Morpace released a recent survey on the habits of car buyers. One of the trends it indicated is that car buyers don’t care about which dealership they buy a new or used vehicle from. It may not matter where the auto loan comes from either. It turns out that the average American cares the most about the price.
Car buyers care about price first
A recent survey conducted by research firm Morpace after numerous dealerships closed indicated that price is the primary selling factor for car buyers. Of the 1,000 people surveyed in the study, according to Automotive News, “best deals” was the first priority for 40 percent of them. Up to 74 percent indicated that the best deal offered was a deciding factor in choosing a dealership to buy a new car from. The next most important factors were having a previous good experience and the dealership being recommended by family or friends. More than 50 percent indicated that the name of the dealership did not matter. The least considered factors were a specific salesperson and location.
Car buyers also are brand loyal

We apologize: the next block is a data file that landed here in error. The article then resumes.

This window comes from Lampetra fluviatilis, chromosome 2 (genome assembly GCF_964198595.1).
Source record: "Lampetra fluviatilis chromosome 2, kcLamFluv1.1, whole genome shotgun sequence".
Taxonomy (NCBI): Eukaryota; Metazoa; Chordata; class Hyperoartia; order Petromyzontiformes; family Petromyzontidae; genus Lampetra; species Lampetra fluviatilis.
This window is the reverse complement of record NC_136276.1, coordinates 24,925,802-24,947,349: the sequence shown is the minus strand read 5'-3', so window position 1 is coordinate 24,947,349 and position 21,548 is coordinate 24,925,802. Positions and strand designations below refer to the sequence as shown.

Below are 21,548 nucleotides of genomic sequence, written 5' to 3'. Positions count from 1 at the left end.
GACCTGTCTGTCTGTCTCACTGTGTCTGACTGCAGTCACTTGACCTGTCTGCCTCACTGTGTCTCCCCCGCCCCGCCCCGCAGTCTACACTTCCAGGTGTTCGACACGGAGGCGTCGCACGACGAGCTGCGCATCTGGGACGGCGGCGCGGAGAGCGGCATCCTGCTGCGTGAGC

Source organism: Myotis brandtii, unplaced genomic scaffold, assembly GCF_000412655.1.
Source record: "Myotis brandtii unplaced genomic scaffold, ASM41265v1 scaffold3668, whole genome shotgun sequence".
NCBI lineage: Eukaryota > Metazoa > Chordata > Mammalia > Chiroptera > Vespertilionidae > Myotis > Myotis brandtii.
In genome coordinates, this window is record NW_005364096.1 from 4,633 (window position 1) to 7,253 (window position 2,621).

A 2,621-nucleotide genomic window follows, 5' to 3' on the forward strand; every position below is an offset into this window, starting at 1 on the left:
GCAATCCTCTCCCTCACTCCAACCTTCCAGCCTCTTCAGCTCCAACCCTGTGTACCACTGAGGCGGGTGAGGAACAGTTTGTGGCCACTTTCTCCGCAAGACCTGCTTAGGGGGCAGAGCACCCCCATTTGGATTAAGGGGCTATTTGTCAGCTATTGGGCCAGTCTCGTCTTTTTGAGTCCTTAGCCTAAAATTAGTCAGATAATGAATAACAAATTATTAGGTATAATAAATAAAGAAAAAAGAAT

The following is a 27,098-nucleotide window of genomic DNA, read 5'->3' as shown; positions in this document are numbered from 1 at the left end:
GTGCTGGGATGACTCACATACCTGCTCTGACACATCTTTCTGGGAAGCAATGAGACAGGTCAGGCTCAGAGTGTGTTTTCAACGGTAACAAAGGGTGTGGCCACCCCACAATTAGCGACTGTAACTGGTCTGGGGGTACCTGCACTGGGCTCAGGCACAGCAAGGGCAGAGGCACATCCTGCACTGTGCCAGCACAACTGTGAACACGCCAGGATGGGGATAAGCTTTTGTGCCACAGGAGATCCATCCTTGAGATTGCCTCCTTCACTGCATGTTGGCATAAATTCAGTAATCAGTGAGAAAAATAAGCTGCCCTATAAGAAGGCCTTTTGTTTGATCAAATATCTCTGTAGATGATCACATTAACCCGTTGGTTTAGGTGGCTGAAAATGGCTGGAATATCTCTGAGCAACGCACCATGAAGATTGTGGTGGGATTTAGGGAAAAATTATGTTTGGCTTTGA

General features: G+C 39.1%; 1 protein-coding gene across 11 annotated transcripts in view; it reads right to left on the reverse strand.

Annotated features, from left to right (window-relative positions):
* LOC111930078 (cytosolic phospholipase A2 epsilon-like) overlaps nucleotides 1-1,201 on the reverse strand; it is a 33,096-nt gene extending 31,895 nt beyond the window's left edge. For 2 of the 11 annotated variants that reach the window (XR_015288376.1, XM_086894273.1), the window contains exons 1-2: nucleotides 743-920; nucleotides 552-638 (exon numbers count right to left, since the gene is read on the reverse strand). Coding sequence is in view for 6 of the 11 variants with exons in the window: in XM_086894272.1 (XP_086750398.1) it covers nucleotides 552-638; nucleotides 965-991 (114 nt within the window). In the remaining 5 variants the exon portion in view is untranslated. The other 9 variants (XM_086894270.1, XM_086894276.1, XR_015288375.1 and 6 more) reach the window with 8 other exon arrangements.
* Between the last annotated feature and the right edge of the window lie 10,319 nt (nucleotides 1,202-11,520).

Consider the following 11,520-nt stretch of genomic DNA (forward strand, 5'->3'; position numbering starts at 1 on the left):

The typical American car buyer is brand loyal. A Consumer Reports survey indicated this fact; when people have good experiences with a particular model or brand, they tend to stay in that wheelhouse. The quality of a vehicle was listed as the most important deciding factor, and the dealership name was listed as the least important. Other top considerations were fuel economy, lower price and safety record.
Customers satisfied with the best price on the car they want
Buying a new or used car can be daunting for the consumer. Having to get an auto loan and go into debt is a risky proposition, and naturally, people want to make sure they are getting the best deal possible. People are even willing to travel to get the best possible price on a vehicle.
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